A trial court's factual findings on a motion to suppress are conclusive on appeal unless the evidence preponderates against them. State v. Binette, 33 S.W.3d 215, 217 (Tenn. 2000); State v. Odom, 928 S.W.2d 18, 23 (Tenn. 1996). Thus, questions of credibility, the weight and value of the evidence and the resolution of conflicting evidence are matters entrusted to the trial judge, and this court must uphold a trial court's findings of fact unless the evidence in the record preponderates against them. Odom, 928 S.W.2d at 23; see also Tenn. R. App. P. 13(d). The application of the law to the facts, however, is reviewed de novo on appeal. State v. Keith, 978 S.W.2d 861, 864 (Tenn. 1998).
"A search warrant can only be issued on probable cause, supported by affidavit, naming or describing the person, and particularly describing the property, and the place to be searched." T.C.A. § 40-6-103; see State v. Keith, 978 S.W.2d 861, 869 (Tenn. 1998) ("The law in this State is clear that a written and sworn affidavit is an essential prerequisite to the issuance of a valid search warrant."). Additionally, before issuing a search warrant, the magistrate "shall examine on oath the complainant and any witness the complainant may produce, and take their affidavits in writing, and cause them to be subscribed by the persons making the affidavits." T.C.A. § 40-6-104. Similarly, Tennessee Rule of Criminal Procedure 41 provides that "[a] warrant shall issue only on an affidavit or affidavits that are sworn before the magistrate and establish the grounds for issuing the warrant." Tenn. R. Crim. P. 41(c)(1).
Tennessee law distinguishes between "citizen informants" and "criminal informants." Special rules fulfill the need for a detached and neutral review when probable cause is supplied by an informant who is an informant drawn from the "criminal milieu." In such situations, Tennessee requires the application of the two-pronged Aguilar-Spinelli test. State v. Cauley, 863 S.W.2d 411, 417 (Tenn. 1993); State v. Jacumin, 778 S.W.2d 430, 431 (Tenn. 1989); see Spinelli v. United States, 393 U.S. 410 (1969); Aguilar v. Texas, 378 U.S. 108 (1964). The two-prong test must be used to assure (1) the basis of the informant's knowledge and (2) the credibility of the informant or the reliability of the information. Jacumin, 778 S.W.2d at 432. Finally, we note that "independent police corroboration [can] make up deficiencies in either prong" of the Aguilar-Spinelli test. See State v. Moon, 841 S.W.2d 336, 340 (Tenn. Crim. App. 1992).
To establish probable cause, an affidavit "must set forth facts from which a reasonable conclusion may be drawn that the contraband will be found in the place to be searched pursuant to the warrant." State v. Norris, 47 S.W.3d 457, 470 (Tenn. Crim. App. 2011) (citing State v. Longstreet, 619 S.W.2d 97, 99 (Tenn. 1981)). In addition, the affidavit "must allege that the contraband sought to be seized or the illegal activity in question exists at the moment the search warrant is to be issued." Norris, 47 S.W.3d at 470 (citing State v. Curtis, 964 S.W.2d 604, 616 (Tenn. Crim. App. 1997) (citing Sgro v. United States, 287 U.S. 206, 210-12 (1932))). "To this end, the affidavit must contain information which will allow a magistrate to determine whether the facts are too stale to establish probable cause at the time issuance of the warrant is sought." Norris, 47 S.W.3d at 470 (citing Longstreet, 619 S.W.2d at 99; State v. Vann, 976 S.W.2d 93, 105 (Tenn. 1998)). In determining staleness, "there is no rigid rule or specific language required to establish the time element." State v. McCormick, 584 S.W.2d 821, 824 (Tenn. Crim. App. 1979).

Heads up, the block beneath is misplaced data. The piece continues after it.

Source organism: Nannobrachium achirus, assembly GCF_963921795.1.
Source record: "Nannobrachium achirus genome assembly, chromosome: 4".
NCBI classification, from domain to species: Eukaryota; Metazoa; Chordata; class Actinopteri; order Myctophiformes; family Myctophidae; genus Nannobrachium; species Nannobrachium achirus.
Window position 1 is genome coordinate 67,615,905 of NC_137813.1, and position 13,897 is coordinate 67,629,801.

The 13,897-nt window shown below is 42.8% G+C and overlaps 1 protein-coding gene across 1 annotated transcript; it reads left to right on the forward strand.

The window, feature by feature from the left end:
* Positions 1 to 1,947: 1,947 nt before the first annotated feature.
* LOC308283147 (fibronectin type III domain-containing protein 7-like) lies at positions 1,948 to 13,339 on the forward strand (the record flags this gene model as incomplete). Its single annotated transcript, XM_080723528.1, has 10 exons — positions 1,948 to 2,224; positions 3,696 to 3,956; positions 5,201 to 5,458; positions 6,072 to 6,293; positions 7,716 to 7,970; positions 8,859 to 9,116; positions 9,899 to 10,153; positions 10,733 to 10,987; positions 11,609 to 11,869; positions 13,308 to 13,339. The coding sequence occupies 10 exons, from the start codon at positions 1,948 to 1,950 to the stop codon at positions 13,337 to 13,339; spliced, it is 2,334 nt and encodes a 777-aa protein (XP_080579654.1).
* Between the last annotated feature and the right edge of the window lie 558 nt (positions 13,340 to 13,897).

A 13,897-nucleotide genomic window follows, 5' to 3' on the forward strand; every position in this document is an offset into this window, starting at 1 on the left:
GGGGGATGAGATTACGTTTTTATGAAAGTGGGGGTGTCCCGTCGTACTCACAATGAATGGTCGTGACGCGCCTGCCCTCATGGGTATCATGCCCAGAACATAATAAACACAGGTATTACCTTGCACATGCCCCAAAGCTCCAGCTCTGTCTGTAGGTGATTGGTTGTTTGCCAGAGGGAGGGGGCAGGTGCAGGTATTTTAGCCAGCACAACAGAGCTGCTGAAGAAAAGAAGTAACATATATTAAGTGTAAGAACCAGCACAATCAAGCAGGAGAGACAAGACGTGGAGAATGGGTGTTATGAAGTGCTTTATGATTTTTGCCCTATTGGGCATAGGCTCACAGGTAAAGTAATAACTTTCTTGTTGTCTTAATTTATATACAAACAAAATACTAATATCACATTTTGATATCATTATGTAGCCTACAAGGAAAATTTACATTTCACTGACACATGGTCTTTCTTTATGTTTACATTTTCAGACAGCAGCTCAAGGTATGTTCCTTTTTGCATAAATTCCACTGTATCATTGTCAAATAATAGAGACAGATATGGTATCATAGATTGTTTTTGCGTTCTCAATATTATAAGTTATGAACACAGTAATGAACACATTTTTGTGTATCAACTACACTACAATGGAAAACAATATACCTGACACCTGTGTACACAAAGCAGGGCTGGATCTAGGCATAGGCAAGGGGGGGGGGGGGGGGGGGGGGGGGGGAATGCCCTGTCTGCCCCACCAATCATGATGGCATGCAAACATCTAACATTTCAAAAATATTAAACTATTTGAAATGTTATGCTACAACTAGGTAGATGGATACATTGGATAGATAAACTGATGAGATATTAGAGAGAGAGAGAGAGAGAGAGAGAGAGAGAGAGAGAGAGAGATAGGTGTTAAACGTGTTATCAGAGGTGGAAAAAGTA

We need not tarry long over the defendant's assertions that the "reliable source" referred to in the affidavit was insufficient to satisfy the Jacumin requirements or that the lack of visible dates on the receipts rendered them too stale to establish probable cause. The fact that law enforcement officers found discarded marijuana, an illegal substance, inside garbage bags located in a trash cart outside the defendant's residence and that those garbage bags contained an electric bill in the name of the defendant, verifying her residency at the subject address, was sufficient to establish probable cause that "contraband will be found in the place to be searched pursuant to the warrant." Norris, 47 S.W.3d at 470; see also California v. Greenwood, 486 U.S. 35, 37 (1988) (holding that Fourth Amendment protections do not extend to the "warrantless search and seizure of garbage left for collection outside the curtilage of a home"). Any concern over staleness is overcome by the statements in the affidavit that trash was collected by the City of Pulaski each Wednesday and that officers collected the defendant's trash on Wednesday, June 6; therefore, the marijuana found therein more probably than not was there for no more than one week. See id.; McCormick, 584 S.W.2d at 824. Accordingly, we find no error in the trial court's denial of the defendant's motion to suppress the evidence seized in the search of the defendant's residence.
The defendant also asserts that the evidence adduced at trial was insufficient to support her conviction of possessing a firearm during the commission of a dangerous felony. We disagree.
We review the defendant's claim of insufficient evidence mindful that our standard of review is whether, after considering the evidence in the light most favorable to the prosecution, any rational trier of fact could have found the essential elements of the crime beyond a reasonable doubt. Tenn. R. App. P. 13(e); Jackson v. Virginia, 443 U.S. 307, 324 (1979); State v. Winters, 137 S.W.3d 641, 654 (Tenn. Crim. App. 2003). This standard applies to findings of guilt based upon direct evidence, circumstantial evidence, or a combination of direct and circumstantial evidence. State v. Dorantes, 331 S.W.3d 370, 379 (Tenn. 2011).